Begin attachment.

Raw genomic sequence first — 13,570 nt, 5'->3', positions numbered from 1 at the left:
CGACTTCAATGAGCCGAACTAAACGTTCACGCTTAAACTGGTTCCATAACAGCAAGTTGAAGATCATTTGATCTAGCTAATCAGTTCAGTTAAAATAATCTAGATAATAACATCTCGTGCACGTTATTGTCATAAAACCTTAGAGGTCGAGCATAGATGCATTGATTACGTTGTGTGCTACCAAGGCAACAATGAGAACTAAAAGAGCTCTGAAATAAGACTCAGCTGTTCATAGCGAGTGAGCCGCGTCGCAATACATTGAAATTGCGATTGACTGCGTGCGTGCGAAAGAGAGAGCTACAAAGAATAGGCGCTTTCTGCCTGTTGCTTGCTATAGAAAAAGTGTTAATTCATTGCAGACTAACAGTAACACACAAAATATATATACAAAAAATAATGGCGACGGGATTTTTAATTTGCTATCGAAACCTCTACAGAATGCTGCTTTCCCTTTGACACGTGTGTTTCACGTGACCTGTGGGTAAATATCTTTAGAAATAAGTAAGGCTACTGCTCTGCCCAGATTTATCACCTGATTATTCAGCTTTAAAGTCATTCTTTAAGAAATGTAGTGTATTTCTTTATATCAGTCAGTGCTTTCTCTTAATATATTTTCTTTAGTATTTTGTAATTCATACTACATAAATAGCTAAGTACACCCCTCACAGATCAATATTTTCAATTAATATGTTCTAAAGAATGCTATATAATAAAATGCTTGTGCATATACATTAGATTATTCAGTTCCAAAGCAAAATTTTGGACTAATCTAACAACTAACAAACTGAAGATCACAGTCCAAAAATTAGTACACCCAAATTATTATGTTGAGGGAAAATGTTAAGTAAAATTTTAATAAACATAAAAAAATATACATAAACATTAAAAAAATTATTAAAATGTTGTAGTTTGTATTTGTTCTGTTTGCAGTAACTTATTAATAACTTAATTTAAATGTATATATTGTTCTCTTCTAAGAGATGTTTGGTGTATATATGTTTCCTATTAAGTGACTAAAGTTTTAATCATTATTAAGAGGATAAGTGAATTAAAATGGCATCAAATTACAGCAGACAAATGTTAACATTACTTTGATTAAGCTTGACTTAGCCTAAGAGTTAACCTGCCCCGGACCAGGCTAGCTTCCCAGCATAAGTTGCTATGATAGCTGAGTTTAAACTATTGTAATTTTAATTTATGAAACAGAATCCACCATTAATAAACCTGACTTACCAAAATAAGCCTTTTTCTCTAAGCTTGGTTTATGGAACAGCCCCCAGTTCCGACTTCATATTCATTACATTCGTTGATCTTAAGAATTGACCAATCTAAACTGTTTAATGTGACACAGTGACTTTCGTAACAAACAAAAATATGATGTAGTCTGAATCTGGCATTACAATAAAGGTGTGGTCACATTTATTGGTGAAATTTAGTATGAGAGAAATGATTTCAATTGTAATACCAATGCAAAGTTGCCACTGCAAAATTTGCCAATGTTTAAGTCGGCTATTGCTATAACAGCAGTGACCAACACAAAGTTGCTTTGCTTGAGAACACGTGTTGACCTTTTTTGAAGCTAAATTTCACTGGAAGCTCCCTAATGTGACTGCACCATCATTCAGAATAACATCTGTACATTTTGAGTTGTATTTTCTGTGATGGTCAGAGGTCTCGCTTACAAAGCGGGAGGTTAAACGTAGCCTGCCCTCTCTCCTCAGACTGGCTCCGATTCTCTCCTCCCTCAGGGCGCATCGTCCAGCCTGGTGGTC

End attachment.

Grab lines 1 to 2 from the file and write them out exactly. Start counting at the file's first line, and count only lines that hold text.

Raw genomic sequence first — 13,570 nt, 5'->3', positions numbered from 1 at the left:
CGACTTCAATGAGCCGAACTAAACGTTCACGCTTAAACTGGTTCCATAACAGCAAGTTGAAGATCATTTGATCTAGCTAATCAGTTCAGTTAAAATAATCTAGATAATAACATCTCGTGCACGTTATTGTCATAAAACCTTAGAGGTCGAGCATAGATGCATTGATTACGTTGTGTGCTACCAAGGCAACAATGAGAACTAAAAGAGCTCTGAAATAAGACTCAGCTGTTCATAGCGAGTGAGCCGCGTCGCAATACATTGAAATTGCGATTGACTGCGTGCGTGCGAAAGAGAGAGCTACAAAGAATAGGCGCTTTCTGCCTGTTGCTTGCTATAGAAAAAGTGTTAATTCATTGCAGACTAACAGTAACACACAAAATATATATACAAAAAATAATGGCGACGGGATTTTTAATTTGCTATCGAAACCTCTACAGAATGCTGCTTTCCCTTTGACACGTGTGTTTCACGTGACCTGTGGGTAAATATCTTTAGAAATAAGTAAGGCTACTGCTCTGCCCAGATTTATCACCTGATTATTCAGCTTTAAAGTCATTCTTTAAGAAATGTAGTGTATTTCTTTATATCAGTCAGTGCTTTCTCTTAATATATTTTCTTTAGTATTTTGTAATTCATACTACATAAATAGCTAAGTACACCCCTCACAGATCAATATTTTCAATTAATATGTTCTAAAGAATGCTATATAATAAAATGCTTGTGCATATACATTAGATTATTCAGTTCCAAAGCAAAATTTTGGACTAATCTAACAACTAACAAACTGAAGATCACAGTCCAAAAATTAGTACACCCAAATTATTATGTTGAGGGAAAATGTTAAGTAAAATTTTAATAAACATAAAAAAATATACATAAACATTAAAAAAATTATTAAAATGTTGTAGTTTGTATTTGTTCTGTTTGCAGTAACTTATTAATAACTTAATTTAAATGTATATATTGTTCTCTTCTAAGAGATGTTTGGTGTATATATGTTTCCTATTAAGTGACTAAAGTTTTAATCATTATTAAGAGGATAAGTGAATTAAAATGGCATCAAATTACAGCAGACAAATGTTAACATTACTTTGATTAAGCTTGACTTAGCCTAAGAGTTAACCTGCCCCGGACCAGGCTAGCTTCCCAGCATAAGTTGCTATGATAGCTGAGTTTAAACTATTGTAATTTTAATTTATGAAACAGAATCCACCATTAATAAACCTGACTTACCAAAATAAGCCTTTTTCTCTAAGCTTGGTTTATGGAACAGCCCCCAGTTCCGACTTCATATTCATTACATTCGTTGATCTTAAGAATTGACCAATCTAAACTGTTTAATGTGACACAGTGACTTTCGTAACAAACAAAAATATGATGTAGTCTGAATCTGGCATTACAATAAAGGTGTGGTCACATTTATTGGTGAAATTTAGTATGAGAGAAATGATTTCAATTGTAATACCAATGCAAAGTTGCCACTGCAAAATTTGCCAATGTTTAAGTCGGCTATTGCTATAACAGCAGTGACCAACACAAAGTTGCTTTGCTTGAGAACACGTGTTGACCTTTTTTGAAGCTAAATTTCACTGGAAGCTCCCTAATGTGACTGCACCATCATTCAGAATAACATCTGTACATTTTGAGTTGTATTTTCTGTGATGGTCAGAGGTCTCGCTTACAAAGCGGGAGGTTAAACGTAGCCTGCCCTCTCTCCTCAGACTGGCTCCGATTCTCTCCTCCCTCAGGGCGCATCGTCCAGCCTGGTGGTC